In a lengthy press release outlining the biotech’s 2022 goals, Galbraith said Zymeworks will be laying off at least 25% of its staff over the course of the year. Half of its C-suite will also be replaced immediately as Galbraith looks to remake the company in his image after Ali Tehrani, Zymeworks’ founder and CEO since 2003, stepped down two weeks ago.

Endpoints News

Keep reading Endpoints with a free subscription

Unlock this story instantly and join 129,400+ biopharma pros reading Endpoints daily — and it's free.

Flori­da man con­vict­ed of fal­si­fy­ing clin­i­cal tri­al re­sults sen­tenced to over 2 years in prison

A Florida man who falsified medical records in connection to clinical trials was sentenced to 30 months in prison in federal court Thursday.

Daniel Tejeda, 35, of Clewiston, was also ordered to pay $2.1 million in restitution. Tejeda was a project manager and study manager for the CRO Tellus Clinical Research, and made it appear that subjects were participating in trials when they weren’t. Two other research workers from Florida were sentenced in the same case in August for 46 and 30 months, respectively.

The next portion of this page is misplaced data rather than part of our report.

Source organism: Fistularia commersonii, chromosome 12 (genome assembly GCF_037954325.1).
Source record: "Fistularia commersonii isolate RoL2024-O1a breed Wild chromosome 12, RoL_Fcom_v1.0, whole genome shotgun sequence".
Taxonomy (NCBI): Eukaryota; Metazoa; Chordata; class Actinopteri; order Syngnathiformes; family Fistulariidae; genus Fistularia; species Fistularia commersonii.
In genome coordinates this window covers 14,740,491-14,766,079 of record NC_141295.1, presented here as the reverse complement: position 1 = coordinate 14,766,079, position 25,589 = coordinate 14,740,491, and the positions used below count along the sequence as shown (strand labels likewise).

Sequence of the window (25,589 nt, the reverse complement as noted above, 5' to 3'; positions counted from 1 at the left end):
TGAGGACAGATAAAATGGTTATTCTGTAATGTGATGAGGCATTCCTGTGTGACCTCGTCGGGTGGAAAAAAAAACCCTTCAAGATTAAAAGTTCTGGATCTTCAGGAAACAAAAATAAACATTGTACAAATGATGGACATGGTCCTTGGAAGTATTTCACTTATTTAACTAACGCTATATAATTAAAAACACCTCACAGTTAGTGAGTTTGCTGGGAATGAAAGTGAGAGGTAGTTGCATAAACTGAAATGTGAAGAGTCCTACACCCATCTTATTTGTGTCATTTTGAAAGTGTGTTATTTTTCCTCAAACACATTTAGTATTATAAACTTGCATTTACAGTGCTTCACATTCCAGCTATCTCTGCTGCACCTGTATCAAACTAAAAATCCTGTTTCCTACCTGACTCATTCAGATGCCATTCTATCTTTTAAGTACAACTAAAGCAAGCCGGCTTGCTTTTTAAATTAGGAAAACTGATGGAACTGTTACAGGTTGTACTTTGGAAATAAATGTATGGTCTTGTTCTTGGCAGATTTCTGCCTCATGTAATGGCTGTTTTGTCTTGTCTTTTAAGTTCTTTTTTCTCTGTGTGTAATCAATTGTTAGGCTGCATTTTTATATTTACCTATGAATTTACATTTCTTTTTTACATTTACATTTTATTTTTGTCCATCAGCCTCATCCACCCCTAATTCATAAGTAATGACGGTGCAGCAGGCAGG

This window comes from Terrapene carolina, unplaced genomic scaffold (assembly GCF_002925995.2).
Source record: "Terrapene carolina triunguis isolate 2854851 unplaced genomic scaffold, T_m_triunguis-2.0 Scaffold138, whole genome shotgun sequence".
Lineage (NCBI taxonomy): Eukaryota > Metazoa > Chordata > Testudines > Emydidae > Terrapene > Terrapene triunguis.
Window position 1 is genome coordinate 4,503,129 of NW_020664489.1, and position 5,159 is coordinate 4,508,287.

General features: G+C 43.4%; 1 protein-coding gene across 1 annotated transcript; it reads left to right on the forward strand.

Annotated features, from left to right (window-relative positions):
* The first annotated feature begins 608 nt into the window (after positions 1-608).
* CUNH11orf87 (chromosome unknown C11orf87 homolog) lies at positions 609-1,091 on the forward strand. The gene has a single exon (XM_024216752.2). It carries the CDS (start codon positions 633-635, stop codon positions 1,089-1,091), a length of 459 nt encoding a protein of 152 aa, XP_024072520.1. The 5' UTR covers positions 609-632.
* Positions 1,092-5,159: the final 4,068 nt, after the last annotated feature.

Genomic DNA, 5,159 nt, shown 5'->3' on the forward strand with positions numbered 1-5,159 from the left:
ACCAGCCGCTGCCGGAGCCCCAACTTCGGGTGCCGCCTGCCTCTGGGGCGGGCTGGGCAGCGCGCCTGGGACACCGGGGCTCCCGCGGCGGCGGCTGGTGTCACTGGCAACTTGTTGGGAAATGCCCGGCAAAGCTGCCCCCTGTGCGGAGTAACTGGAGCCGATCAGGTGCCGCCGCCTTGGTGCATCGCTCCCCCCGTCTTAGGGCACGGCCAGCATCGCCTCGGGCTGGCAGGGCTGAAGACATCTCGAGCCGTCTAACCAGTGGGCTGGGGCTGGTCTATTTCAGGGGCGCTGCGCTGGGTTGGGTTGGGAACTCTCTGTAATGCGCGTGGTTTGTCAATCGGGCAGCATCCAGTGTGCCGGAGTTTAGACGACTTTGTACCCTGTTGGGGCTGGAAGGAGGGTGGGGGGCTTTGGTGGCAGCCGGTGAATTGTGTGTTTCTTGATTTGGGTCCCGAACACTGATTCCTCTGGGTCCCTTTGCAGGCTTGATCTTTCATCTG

Graphic: Kathy Wong for Endpoints News

What kind of biotech start­up wins a $3B syn­di­cate, woos a gallery of mar­quee sci­en­tists and re­cruits GSK's Hal Bar­ron as CEO in a stun­ner? Let Rick Klaus­ner ex­plain

It started with a question about a lifetime’s dream on a walk with tech investor Yuri Milner.

At the beginning of the great pandemic, former NCI chief and inveterate biotech entrepreneur Rick Klausner and the Facebook billionaire would traipse Los Altos Hills in Silicon Valley Saturday mornings and talk about ideas.

Milner’s question on one of those mornings on foot: “What do you want to do?”

Endpoints Premium

Premium subscription required

Unlock this article along with other benefits by subscribing to one of our paid plans.